The Kingsman franchise has been a bit of an anomaly to me. While the first film, 2015’s Kingsman: The Secret Service, felt like a breath of fresh air for the spy genre, 2017’s Kingsman: The Golden Circle felt like a tired retread of both better parodies and action films we’ve seen before. For the third film in the franchise, director Matthew Vaughn decides to go back to the very beginning to the formation of the Kingsman organization. The film follows Orlando Oxford (Ralph Fiennes) and shows his journey to not only forming the agency but how they became integral to politics and wars in this cinematic universe. The King’s Man has the backdrop of World War 1 opposed to a modern day setting, giving the film an endless amount of potential to feel tonally and stylistically different from the other two films in the franchise.
While there are certainly moments in The King’s Man that feel like they are branching out to new depths and tones that the other entries haven’t scratched the surface of, the film ultimately feels simultaneously hollow and sporadic in equal measure. The first two acts of this film consist of awkwardly placed humor that never feel like they gel with these particular characters and this specific story. This is especially disappointing because the previous entries, at the very least, excelled in getting a cheap laugh out of you with a vulgar joke at the height of intense situations. And when the film isn’t trying to get you to laugh, it feels weirdly comfortable with going through the very tired motions of placing these characters through real-life events that occur with World War 1. Matthew Vaughn doesn’t necessarily always knock it out of the park, but his direction with The King’s Man feels like he’s on autopilot.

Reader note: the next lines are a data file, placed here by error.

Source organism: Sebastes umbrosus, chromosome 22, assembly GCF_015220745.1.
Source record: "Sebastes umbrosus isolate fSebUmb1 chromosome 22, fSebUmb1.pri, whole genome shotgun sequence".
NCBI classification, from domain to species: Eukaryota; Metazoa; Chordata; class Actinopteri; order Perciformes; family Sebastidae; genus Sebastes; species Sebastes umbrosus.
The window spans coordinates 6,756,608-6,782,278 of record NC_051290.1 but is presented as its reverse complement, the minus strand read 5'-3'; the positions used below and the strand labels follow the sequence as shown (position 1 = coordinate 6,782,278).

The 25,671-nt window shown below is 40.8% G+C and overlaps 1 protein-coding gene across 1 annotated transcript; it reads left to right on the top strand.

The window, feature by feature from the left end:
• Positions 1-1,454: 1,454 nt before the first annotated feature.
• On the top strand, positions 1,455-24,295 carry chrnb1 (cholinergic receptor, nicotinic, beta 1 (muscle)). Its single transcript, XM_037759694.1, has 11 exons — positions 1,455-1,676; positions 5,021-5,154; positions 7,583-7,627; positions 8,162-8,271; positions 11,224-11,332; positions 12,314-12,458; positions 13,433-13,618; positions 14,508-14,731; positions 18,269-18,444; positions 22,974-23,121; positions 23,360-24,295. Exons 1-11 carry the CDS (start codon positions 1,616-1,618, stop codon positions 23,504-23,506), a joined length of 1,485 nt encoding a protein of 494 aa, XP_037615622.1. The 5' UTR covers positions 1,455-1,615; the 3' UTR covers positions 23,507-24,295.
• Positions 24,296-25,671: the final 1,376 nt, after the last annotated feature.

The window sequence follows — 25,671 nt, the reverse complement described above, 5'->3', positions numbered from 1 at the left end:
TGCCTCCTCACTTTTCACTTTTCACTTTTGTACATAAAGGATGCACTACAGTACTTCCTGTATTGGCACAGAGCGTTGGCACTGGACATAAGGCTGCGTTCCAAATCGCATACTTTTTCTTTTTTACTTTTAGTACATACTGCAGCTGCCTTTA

However, the weirdest element of the film is that the third act spontaneously becomes a ton of fun? Right when you least expect it, the film hits you with a genuine emotional moment that is both completely surprising in terms of narrative but also a boost of energy that the film truly needs to get you ready for the finale. While this inclusion came in way too late for me to give the film a positive review, it at least helps it rival The Golden Circle as the second-ranking Kingsman film on my list opposed to the clear last choice.
I hesitate to even recommend The King’s Man for people who are simply looking for mindless fun, because so much of this film feels like a drag to get through. The plot is supremely uninteresting and there isn’t nearly enough action in the first two acts of the film to justify how painfully boring everything surrounding it is. Ralph Fiennes, as always, turns in a more than serviceable performance and the fight choreography and visual style of the film are up to the same standard as the other two films – but it isn’t enough to make me recommend this to anyone, or really have any interest in a potential fourth installment in the franchise.